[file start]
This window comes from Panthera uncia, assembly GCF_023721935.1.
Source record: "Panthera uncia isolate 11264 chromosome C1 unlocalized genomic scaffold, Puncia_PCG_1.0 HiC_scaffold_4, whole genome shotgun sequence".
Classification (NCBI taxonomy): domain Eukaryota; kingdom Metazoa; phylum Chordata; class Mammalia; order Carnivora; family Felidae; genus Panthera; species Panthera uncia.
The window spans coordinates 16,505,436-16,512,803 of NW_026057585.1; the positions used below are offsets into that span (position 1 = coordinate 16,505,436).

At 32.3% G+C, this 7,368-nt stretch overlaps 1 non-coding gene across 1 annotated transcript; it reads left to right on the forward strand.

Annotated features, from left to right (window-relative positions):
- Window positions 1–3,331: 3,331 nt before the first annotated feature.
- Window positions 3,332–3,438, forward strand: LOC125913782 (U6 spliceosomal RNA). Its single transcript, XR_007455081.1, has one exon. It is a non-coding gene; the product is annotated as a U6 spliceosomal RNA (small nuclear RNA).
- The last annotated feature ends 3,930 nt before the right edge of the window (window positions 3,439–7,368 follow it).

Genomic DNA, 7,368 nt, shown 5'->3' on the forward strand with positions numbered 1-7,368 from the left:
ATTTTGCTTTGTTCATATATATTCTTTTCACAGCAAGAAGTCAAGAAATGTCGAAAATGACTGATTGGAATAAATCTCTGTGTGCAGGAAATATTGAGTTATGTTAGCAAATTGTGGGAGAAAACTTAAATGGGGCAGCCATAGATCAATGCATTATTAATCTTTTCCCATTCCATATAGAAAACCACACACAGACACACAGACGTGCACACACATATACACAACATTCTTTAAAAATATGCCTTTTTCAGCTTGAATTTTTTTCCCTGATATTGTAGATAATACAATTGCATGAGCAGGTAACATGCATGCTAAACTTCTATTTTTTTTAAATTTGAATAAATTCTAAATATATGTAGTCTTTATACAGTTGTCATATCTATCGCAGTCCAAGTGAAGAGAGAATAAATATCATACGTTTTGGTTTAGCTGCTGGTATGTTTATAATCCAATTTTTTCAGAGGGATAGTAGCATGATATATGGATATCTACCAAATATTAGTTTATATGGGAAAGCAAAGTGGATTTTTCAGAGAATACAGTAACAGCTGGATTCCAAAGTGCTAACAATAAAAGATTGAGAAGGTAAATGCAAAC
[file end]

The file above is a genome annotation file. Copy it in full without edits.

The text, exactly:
This window comes from Panthera uncia, assembly GCF_023721935.1.
Source record: "Panthera uncia isolate 11264 chromosome C1 unlocalized genomic scaffold, Puncia_PCG_1.0 HiC_scaffold_4, whole genome shotgun sequence".
Classification (NCBI taxonomy): domain Eukaryota; kingdom Metazoa; phylum Chordata; class Mammalia; order Carnivora; family Felidae; genus Panthera; species Panthera uncia.
The window spans coordinates 16,505,436-16,512,803 of NW_026057585.1; the positions used below are offsets into that span (position 1 = coordinate 16,505,436).

At 32.3% G+C, this 7,368-nt stretch overlaps 1 non-coding gene across 1 annotated transcript; it reads left to right on the forward strand.

Annotated features, from left to right (window-relative positions):
- Window positions 1–3,331: 3,331 nt before the first annotated feature.
- Window positions 3,332–3,438, forward strand: LOC125913782 (U6 spliceosomal RNA). Its single transcript, XR_007455081.1, has one exon. It is a non-coding gene; the product is annotated as a U6 spliceosomal RNA (small nuclear RNA).
- The last annotated feature ends 3,930 nt before the right edge of the window (window positions 3,439–7,368 follow it).

Genomic DNA, 7,368 nt, shown 5'->3' on the forward strand with positions numbered 1-7,368 from the left:
ATTTTGCTTTGTTCATATATATTCTTTTCACAGCAAGAAGTCAAGAAATGTCGAAAATGACTGATTGGAATAAATCTCTGTGTGCAGGAAATATTGAGTTATGTTAGCAAATTGTGGGAGAAAACTTAAATGGGGCAGCCATAGATCAATGCATTATTAATCTTTTCCCATTCCATATAGAAAACCACACACAGACACACAGACGTGCACACACATATACACAACATTCTTTAAAAATATGCCTTTTTCAGCTTGAATTTTTTTCCCTGATATTGTAGATAATACAATTGCATGAGCAGGTAACATGCATGCTAAACTTCTATTTTTTTTAAATTTGAATAAATTCTAAATATATGTAGTCTTTATACAGTTGTCATATCTATCGCAGTCCAAGTGAAGAGAGAATAAATATCATACGTTTTGGTTTAGCTGCTGGTATGTTTATAATCCAATTTTTTCAGAGGGATAGTAGCATGATATATGGATATCTACCAAATATTAGTTTATATGGGAAAGCAAAGTGGATTTTTCAGAGAATACAGTAACAGCTGGATTCCAAAGTGCTAACAATAAAAGATTGAGAAGGTAAATGCAAAC